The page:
Federal incentive payment of 1.8 cents/kWh for the generation of renewable energy—part of The Energy Policy Act of 2005—increases the economic attractiveness of many potential hydro sites,...
storage reservoirs will take more wells, more compression, and more cushion gas to develop. Today, all of these components (especially cushion gas) cost considerably more than they used to. If the location of the new storage is not ideal, longer (and more costly) pipelines will be needed to connect storage facilities to markets. Looking at these fundamentals for developing new storage, it is easy to see why a number of storage development prospects have remained only prospects for years.
Why not develop incremental storage directly in the marketplace, where demand is critical under peak conditions? The answer is simple: economics. Most development opportunities in the key market areas are small, under 3.5 Bcf of capacity, and relatively isolated, making pipeline interconnections more costly. These areas do not provide the economies of scale that larger storage facilities do. Very few projects can survive under such economic conditions.
The Storage Solution
We know that more storage is needed. We also know that not many new, flexible storage projects are making it to the finish line. So what will spur storage development? Let's look at this from two perspectives, the customer and the developer.
As you think about what impact the fundamentals discussed above will have on gas markets, think about how that will impact your business. Will the cost of gas during seasonal periods of scarcity make your industrial process, your end users, or power generation facility uncompetitive? Will the customers on your pipeline or distribution system have to curtail gas usage, causing you lost throughput? As a producer, won't you be dismayed by lost sales opportunities, and the impact on your netback of a less efficient use of existing infrastructure?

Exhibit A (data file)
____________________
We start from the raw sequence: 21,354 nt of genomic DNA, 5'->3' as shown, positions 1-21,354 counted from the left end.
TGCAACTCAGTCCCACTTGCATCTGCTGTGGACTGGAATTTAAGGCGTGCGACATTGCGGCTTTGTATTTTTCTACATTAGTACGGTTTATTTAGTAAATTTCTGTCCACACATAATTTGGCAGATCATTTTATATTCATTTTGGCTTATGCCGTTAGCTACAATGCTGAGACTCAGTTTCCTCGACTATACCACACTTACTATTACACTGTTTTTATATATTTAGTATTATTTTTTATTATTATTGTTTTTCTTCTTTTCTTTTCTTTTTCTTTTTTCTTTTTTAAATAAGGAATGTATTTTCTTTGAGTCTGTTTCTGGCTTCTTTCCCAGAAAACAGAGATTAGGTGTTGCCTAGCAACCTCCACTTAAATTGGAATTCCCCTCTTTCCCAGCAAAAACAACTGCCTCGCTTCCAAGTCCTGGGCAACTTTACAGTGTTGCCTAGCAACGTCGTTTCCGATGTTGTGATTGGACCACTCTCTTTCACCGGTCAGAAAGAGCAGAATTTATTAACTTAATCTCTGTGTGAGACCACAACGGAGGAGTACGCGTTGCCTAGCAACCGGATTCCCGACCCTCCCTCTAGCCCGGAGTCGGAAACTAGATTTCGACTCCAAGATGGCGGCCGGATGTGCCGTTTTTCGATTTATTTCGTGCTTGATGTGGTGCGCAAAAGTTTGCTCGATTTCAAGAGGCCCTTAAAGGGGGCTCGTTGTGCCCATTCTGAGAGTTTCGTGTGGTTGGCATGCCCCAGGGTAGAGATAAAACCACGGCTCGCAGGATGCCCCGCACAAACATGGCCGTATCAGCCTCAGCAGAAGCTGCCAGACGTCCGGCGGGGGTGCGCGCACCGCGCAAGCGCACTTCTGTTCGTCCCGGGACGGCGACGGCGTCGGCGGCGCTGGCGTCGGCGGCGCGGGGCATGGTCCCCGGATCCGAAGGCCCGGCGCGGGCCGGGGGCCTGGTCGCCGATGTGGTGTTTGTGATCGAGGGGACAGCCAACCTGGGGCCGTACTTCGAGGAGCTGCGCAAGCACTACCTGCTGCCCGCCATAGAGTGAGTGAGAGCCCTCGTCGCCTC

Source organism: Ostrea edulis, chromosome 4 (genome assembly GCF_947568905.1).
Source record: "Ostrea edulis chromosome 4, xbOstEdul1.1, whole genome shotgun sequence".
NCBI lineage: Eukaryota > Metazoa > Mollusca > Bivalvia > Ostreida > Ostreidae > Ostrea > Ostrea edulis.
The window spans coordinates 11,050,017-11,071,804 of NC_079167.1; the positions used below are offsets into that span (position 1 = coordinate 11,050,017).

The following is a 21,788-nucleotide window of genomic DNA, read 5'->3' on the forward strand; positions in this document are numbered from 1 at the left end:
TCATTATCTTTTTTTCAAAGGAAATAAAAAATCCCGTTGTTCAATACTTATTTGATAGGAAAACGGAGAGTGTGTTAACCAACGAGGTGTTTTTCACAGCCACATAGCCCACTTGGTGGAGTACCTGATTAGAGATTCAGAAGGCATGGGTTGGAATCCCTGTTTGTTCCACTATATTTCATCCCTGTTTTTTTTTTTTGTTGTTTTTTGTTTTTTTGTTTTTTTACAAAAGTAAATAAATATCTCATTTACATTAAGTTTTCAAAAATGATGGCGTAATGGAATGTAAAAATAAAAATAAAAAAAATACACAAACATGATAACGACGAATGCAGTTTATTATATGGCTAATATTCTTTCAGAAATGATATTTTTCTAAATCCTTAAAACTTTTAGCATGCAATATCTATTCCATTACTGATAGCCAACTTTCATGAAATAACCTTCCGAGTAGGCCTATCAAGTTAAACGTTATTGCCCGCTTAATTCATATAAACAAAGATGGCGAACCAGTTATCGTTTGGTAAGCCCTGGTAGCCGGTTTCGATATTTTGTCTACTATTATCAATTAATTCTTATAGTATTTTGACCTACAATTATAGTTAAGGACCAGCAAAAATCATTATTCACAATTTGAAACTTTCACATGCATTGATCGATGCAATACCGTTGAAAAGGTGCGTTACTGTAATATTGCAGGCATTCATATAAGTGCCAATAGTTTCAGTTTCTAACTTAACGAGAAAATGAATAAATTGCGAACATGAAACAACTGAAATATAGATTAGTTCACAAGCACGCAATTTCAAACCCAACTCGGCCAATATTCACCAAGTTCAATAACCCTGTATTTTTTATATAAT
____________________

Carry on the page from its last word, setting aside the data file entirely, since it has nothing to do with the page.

To protect your business against such scenarios, consider increasing your use of storage services. You may be positioning yourself to avoid crises that catch your competitors. And you will be encouraging the development of more infrastructure which, over time, may catch up again with the market's balancing requirements.
As a potential customer of storage service, this is the time to make your wish list. Ask yourself the following questions:
- Do I need storage to cover 20 to 30 days of peak in the winter or summer?
- Do I need storage to help me augment a larger part of my overall gas portfolio?
- Do I want storage to help insure against price spikes and to take advantage of selling opportunities when they present themselves?
- Do I want a storage service to help me minimize disruptions at my industrial plant?
- Do I want all of these things rolled up in a storage service?
With the flexibilities available in contracting for storage services today, storage customers should be able to negotiate any and all of these things. You can also demand a shorter-term contract in the 3- to 5-year range.
But avoid inflexible storage service. Find a storage developer that can build a contract that reflects the actual needs of your company. You may need more than one contract to fit your needs most economically. Look at your storage contract and the tariff that governs your